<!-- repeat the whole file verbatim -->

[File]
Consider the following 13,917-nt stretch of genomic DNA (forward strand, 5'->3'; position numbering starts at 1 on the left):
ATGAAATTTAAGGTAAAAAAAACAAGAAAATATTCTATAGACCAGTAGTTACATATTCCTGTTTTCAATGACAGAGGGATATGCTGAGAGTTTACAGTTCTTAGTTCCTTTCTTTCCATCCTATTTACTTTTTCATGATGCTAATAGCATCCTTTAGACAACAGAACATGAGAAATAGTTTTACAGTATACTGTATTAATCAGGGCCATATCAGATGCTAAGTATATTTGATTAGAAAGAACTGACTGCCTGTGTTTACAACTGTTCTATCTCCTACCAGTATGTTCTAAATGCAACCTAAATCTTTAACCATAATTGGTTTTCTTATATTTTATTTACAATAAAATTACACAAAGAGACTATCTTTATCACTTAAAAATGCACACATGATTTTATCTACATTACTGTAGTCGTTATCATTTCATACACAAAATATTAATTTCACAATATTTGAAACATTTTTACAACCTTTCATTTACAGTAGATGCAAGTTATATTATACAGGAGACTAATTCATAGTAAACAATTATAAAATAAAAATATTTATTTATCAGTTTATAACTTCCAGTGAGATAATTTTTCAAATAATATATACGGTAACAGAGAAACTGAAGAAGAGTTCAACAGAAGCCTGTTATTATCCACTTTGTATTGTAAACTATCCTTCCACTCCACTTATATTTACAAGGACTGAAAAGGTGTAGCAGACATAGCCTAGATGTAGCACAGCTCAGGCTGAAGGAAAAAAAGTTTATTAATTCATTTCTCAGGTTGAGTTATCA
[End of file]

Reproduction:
Consider the following 13,917-nt stretch of genomic DNA (forward strand, 5'->3'; position numbering starts at 1 on the left):
ATGAAATTTAAGGTAAAAAAAACAAGAAAATATTCTATAGACCAGTAGTTACATATTCCTGTTTTCAATGACAGAGGGATATGCTGAGAGTTTACAGTTCTTAGTTCCTTTCTTTCCATCCTATTTACTTTTTCATGATGCTAATAGCATCCTTTAGACAACAGAACATGAGAAATAGTTTTACAGTATACTGTATTAATCAGGGCCATATCAGATGCTAAGTATATTTGATTAGAAAGAACTGACTGCCTGTGTTTACAACTGTTCTATCTCCTACCAGTATGTTCTAAATGCAACCTAAATCTTTAACCATAATTGGTTTTCTTATATTTTATTTACAATAAAATTACACAAAGAGACTATCTTTATCACTTAAAAATGCACACATGATTTTATCTACATTACTGTAGTCGTTATCATTTCATACACAAAATATTAATTTCACAATATTTGAAACATTTTTACAACCTTTCATTTACAGTAGATGCAAGTTATATTATACAGGAGACTAATTCATAGTAAACAATTATAAAATAAAAATATTTATTTATCAGTTTATAACTTCCAGTGAGATAATTTTTCAAATAATATATACGGTAACAGAGAAACTGAAGAAGAGTTCAACAGAAGCCTGTTATTATCCACTTTGTATTGTAAACTATCCTTCCACTCCACTTATATTTACAAGGACTGAAAAGGTGTAGCAGACATAGCCTAGATGTAGCACAGCTCAGGCTGAAGGAAAAAAAGTTTATTAATTCATTTCTCAGGTTGAGTTATCA